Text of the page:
Margaret Thomson is something of a forgotten name in New Zealand film, despite her important place in its history. Though Hilda Moran (first wife of filmmaker Rudall Hayward) is the earliest known New Zealand woman to have worked behind the scenes on films, Thomson is generally acknowledged as our first female director.
Born in 1910 in Australia to Kiwi parents, Thomson had a testing upbringing. Her mother Gertrude, a teacher, died when she was five. Father James Allan Thomson was a geologist, head of Wellington's Dominion Museum, and the country's first Rhodes Scholar. Originally set to have accompanied Robert Scott's ill-fated 1910 expedition to the South Pole, James bowed out, suffering from tuberculosis.
Margaret Thomson studied zoology at Canterbury University, graduating with first class honours. It was 1934, she was a woman, and the country was still caught up in the effects of the 'Great Depression'. After a menial job at the university (she had hoped for a lecturing position), Thomson sailed for England.
There she applied for a job with Gaumont British Instructional Films. As she later told filmmaker Julie Benjamin: "They asked me what sort of zoology I had been doing. I replied in a small voice, 'the ecology of a little insect that lives in the streams of New Zealand', thinking: They won't think much of that!"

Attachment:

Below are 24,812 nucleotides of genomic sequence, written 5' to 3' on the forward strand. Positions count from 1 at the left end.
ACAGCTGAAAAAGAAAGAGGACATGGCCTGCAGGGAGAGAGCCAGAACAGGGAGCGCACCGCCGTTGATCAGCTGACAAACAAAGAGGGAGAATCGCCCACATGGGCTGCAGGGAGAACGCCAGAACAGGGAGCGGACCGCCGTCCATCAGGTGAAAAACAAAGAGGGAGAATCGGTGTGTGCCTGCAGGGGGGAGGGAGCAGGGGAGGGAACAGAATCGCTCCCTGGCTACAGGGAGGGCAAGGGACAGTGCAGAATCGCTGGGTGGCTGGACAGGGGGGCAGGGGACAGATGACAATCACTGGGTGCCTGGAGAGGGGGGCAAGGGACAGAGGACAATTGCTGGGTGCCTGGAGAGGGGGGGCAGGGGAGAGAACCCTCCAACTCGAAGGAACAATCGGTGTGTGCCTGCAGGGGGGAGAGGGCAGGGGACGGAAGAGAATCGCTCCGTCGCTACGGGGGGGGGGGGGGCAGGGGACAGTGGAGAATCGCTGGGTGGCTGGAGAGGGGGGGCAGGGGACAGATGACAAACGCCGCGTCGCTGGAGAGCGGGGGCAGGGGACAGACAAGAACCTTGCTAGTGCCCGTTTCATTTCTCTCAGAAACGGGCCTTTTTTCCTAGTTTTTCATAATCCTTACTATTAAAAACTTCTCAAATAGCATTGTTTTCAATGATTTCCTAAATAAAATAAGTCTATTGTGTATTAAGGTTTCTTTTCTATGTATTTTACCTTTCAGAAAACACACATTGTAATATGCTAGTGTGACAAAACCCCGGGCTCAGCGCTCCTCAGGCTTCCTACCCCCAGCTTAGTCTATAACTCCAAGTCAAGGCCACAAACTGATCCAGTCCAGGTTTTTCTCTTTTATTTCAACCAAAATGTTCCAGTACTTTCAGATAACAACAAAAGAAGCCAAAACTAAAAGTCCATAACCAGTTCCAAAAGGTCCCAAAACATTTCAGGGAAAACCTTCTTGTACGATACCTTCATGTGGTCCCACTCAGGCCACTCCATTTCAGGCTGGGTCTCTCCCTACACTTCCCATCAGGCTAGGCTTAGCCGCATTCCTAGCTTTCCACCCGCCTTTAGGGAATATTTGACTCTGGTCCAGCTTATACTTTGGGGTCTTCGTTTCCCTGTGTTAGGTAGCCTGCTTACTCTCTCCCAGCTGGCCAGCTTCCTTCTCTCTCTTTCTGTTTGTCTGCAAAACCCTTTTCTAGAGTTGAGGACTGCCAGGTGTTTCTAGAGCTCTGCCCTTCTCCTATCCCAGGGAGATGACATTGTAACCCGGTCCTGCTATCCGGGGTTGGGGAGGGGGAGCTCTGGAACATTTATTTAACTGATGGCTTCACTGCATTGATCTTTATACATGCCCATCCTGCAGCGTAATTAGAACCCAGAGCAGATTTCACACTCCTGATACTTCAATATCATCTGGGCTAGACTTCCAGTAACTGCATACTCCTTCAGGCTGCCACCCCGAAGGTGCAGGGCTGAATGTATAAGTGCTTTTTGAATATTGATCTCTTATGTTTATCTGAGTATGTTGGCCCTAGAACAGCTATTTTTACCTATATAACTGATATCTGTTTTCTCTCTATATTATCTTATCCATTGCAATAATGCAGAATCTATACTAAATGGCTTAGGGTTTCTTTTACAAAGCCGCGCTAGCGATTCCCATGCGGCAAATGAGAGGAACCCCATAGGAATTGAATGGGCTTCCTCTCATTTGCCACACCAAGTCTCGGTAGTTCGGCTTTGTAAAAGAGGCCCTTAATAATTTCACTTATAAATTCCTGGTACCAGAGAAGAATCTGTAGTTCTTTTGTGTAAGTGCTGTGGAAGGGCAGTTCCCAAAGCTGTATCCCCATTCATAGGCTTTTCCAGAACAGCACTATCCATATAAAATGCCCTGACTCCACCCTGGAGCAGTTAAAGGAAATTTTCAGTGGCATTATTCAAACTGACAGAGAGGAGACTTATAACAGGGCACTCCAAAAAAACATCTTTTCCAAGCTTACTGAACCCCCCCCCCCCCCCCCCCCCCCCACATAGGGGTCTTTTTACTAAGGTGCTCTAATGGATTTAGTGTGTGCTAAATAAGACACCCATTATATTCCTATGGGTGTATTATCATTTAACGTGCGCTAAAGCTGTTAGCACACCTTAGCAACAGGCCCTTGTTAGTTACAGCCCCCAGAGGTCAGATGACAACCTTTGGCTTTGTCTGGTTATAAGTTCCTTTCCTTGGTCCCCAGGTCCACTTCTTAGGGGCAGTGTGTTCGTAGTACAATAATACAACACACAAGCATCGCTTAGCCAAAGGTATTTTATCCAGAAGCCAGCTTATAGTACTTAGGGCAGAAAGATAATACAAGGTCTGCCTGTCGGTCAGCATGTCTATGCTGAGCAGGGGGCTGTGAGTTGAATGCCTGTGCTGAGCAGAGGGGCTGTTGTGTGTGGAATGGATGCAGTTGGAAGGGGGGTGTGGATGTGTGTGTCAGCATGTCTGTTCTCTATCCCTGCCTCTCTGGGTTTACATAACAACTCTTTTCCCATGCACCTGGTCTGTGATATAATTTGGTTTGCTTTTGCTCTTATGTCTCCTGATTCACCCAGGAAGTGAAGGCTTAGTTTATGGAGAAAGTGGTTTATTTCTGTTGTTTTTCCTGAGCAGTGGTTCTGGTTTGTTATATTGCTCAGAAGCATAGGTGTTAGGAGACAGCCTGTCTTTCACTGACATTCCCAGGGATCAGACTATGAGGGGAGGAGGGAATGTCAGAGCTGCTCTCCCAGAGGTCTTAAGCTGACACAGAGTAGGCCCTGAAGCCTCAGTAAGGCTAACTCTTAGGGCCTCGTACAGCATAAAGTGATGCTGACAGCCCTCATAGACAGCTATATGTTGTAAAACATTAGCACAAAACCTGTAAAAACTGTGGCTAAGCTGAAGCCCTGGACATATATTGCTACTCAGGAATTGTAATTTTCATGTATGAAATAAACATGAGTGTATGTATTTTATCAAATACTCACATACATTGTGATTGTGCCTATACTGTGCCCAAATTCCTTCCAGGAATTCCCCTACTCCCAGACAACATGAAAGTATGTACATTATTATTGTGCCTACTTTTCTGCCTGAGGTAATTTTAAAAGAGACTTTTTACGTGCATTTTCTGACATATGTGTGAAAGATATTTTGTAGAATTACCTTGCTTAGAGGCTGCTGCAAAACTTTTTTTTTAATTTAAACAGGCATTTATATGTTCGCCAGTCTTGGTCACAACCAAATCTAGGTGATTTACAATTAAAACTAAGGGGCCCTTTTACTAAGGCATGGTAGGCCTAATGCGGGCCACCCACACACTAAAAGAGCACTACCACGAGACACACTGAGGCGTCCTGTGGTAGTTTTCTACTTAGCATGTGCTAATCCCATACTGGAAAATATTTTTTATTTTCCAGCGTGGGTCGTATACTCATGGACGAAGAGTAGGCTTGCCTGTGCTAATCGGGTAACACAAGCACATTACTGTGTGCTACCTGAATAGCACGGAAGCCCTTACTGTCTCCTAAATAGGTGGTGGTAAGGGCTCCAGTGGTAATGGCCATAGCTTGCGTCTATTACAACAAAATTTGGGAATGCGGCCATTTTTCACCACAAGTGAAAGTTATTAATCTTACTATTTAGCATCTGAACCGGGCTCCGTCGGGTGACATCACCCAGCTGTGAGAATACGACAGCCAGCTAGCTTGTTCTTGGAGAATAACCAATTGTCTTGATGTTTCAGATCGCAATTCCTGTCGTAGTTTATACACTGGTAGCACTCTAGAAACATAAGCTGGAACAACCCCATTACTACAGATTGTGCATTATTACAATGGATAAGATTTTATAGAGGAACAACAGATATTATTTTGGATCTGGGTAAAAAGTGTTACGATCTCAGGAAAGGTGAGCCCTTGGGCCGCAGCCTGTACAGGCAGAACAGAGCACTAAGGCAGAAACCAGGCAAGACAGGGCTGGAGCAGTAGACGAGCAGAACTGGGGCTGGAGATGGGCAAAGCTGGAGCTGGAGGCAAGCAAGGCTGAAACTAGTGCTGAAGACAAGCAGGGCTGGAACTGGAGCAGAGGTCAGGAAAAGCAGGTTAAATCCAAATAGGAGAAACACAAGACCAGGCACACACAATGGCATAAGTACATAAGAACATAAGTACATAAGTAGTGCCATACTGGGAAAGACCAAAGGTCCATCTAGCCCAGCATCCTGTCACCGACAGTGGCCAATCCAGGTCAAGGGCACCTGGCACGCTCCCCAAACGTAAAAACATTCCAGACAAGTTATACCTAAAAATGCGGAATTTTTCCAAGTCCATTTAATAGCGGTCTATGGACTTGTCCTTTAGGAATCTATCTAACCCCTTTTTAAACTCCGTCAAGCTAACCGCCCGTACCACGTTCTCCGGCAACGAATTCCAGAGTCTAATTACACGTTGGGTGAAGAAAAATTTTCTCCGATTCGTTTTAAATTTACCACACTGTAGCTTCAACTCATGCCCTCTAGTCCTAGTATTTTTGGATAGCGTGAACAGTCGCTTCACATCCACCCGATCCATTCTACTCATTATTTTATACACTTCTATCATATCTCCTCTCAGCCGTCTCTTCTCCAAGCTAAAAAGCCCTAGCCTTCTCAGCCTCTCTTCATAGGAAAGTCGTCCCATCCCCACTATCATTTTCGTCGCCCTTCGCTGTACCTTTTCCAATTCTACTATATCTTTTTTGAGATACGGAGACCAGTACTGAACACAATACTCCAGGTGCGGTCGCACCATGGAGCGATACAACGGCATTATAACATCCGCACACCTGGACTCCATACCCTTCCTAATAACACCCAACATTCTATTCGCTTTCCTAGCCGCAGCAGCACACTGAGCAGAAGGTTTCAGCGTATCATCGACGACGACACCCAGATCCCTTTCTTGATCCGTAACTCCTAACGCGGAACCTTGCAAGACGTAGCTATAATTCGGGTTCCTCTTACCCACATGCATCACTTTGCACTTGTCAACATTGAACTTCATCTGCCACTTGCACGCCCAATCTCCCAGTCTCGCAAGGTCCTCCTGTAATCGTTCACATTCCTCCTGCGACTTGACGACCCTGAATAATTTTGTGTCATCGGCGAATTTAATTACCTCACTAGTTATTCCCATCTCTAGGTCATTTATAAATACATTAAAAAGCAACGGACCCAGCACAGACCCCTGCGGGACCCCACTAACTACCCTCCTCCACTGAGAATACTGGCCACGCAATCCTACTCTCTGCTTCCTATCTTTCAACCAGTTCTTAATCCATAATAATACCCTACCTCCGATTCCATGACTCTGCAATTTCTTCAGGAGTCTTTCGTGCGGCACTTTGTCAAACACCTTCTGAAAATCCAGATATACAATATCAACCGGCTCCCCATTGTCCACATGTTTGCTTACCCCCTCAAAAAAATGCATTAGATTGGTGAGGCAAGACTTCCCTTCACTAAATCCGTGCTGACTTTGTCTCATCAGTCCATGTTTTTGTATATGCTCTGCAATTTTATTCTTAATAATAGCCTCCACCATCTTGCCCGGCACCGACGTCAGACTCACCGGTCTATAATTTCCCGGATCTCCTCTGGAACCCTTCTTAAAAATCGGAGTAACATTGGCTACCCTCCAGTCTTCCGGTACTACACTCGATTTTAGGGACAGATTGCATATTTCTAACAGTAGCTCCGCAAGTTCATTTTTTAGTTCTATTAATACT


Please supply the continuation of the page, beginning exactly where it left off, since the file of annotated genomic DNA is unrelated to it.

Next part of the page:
It was perfect timing. GBI were seeking someone to edit a series of ecology films. Despite her lack of experience in filmmaking, Thomson spent the next two years working on the series of six films, each named after a certain type of environment.
After leaving the GBI, Thomson edited some travelogues for Marion Grierson, through which she met Marion's brother, British documentary pioneer John Grierson, who would later write her a reference, and play a part in launching New Zealand's National Film Unit.
While working as a trainee electrician at Harrods department store, Thomson impressed the staff of The Realist Film Unit, and they gave her a job on the spot. Instead of Britain's traditionally highly stratified system, the film company was run on socialist lines, with all crew members earning the same pay and respect.
Thanks partly to the war, there were two other women directing at Realist. During her six years at the company, Thomson worked on a host of shorts, many of them honest, "straightforward" instructional pieces shown in halls, schools and factories, aimed at helping people deal with war shortages (Making a Compost Heap, Your Children's Teeth). Her own favourites included her Ministry of Education films Children Learning by Experience and Children Growing Up with Other People.
British Film Institute head Denis Forman would later argue that Realist's work was an early example of cinema verite - "12 years before the French invented the term".
By 1947 Thomson was feeling homesick. She sailed for New Zealand, after National Film Unit boss Stanhope Andrews invited her to take up a position as a director. Thomson was one of the Unit's most experienced directors. NFU sound man Bob Allen, who features in documentary Direction ... Margaret Thomson, has recalled her as a respected mentor, "always constructive, never destructive".